Poor Vision Impacts Global Economy
Poor vision is not only a public health issue, but a major social issue. Did you know that impaired vision is the most widespread disability in the world? It currently affects 4.2 billion people around the world, and according to the World Health Organization, 80 percent of all visual impairment can be avoided and cured.
Consider these statistics:
- Approximately 33 percent of the world’s working population has uncorrected vision problems that result in a $269 billion loss of productivity to businesses globally.
- Poor vision slows the education of school-aged children, resulting in academic under-achievement and risk of reduced adult literacy.
- Impaired sight is associated with 59 percent of driving accidents.
- Poor vision multiplies by seven the risk of falls and hip fractures in the elderly.
The Vision Impact Institute—a first-of-its-kind organization dedicated to socio-economic-related vision issues—is a global connector of knowledge, data and solutions for reducing the impact of impaired vision around the world. Its mission is to raise awareness of the economic impact of impaired vision through the guidance of distinguished international experts, such as Dr. Kevin Frick, Ph.D., Professor for the Department of Health Policy and Management at Johns Hopkins Bloomberg School of Public Health.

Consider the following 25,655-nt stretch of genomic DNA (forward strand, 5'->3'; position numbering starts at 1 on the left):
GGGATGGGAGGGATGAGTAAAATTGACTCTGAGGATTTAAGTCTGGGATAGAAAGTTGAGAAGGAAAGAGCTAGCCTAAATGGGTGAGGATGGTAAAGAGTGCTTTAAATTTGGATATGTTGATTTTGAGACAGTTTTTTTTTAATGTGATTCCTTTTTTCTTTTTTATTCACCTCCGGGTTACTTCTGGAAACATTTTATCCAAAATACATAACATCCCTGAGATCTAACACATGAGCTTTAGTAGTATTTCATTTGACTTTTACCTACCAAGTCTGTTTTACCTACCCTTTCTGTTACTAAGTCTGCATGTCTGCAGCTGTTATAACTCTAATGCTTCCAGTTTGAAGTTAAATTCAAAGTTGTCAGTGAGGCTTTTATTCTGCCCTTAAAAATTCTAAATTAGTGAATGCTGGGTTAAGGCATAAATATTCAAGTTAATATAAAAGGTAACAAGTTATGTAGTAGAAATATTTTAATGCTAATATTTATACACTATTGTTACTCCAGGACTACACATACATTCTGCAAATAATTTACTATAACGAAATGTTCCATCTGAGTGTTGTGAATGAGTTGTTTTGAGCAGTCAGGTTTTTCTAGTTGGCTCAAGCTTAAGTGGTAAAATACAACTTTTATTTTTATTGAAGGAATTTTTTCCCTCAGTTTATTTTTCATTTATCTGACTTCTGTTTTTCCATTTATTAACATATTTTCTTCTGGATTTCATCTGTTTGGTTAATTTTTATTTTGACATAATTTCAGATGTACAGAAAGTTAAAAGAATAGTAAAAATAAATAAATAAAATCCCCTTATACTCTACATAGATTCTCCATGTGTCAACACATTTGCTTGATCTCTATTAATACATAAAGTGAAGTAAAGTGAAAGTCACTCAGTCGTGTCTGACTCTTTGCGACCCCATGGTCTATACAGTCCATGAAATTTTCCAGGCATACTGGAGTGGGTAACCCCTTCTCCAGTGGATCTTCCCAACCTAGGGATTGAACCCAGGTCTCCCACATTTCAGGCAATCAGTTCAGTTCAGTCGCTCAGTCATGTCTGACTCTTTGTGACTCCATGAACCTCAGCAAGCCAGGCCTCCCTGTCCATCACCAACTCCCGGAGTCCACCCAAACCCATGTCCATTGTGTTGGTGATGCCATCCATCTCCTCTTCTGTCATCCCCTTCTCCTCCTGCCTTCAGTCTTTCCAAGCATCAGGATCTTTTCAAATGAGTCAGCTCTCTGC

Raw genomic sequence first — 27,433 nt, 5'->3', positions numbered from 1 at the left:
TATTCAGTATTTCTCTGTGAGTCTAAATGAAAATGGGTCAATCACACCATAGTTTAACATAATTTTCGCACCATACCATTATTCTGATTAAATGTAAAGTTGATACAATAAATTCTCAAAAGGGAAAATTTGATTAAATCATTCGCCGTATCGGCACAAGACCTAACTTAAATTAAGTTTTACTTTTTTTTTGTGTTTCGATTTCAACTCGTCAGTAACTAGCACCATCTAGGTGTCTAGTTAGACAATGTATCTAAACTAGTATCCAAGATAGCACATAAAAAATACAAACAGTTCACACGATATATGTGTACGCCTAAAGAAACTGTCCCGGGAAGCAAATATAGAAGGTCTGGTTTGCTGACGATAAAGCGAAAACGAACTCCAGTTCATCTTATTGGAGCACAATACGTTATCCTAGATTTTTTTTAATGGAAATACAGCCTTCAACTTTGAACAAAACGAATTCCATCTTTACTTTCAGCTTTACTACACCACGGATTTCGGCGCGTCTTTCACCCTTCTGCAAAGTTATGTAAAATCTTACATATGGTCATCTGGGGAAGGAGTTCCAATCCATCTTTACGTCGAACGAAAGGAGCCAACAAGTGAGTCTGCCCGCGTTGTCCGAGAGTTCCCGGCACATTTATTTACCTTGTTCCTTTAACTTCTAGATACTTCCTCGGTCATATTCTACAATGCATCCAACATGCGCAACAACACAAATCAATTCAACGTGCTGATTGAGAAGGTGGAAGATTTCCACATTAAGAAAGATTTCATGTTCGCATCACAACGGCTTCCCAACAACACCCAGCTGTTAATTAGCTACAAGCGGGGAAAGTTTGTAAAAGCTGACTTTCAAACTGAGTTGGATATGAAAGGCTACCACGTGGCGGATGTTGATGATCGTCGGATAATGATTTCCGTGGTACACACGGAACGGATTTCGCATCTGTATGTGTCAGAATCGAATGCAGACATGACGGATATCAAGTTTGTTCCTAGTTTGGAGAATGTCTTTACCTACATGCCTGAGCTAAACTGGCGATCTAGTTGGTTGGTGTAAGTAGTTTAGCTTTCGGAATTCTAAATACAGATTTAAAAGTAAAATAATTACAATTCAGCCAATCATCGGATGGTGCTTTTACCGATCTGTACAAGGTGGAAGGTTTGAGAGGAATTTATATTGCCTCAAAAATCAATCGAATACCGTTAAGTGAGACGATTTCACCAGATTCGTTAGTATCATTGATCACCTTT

With the help of the Boston Consulting Group, members of the Institute collected studies from around the world and built a website to give researchers and the general public access to these studies in one location, www.visionimpactinstitute.org. Through the website, the Institute hopes to unite a community of experts and ignite a worldwide movement to increase scientific research and join the fight against impaired vision .
“We are calling on scientists and opinion leaders across the world to get involved in raising awareness about the global challenges of impaired vision,” says Jean-Félix Biosse Duplan, President of the Vision Impact Institute. “This is an ongoing process and the Institute will encourage further research to better assess the economic impacts of impaired vision for all regions and populations.”
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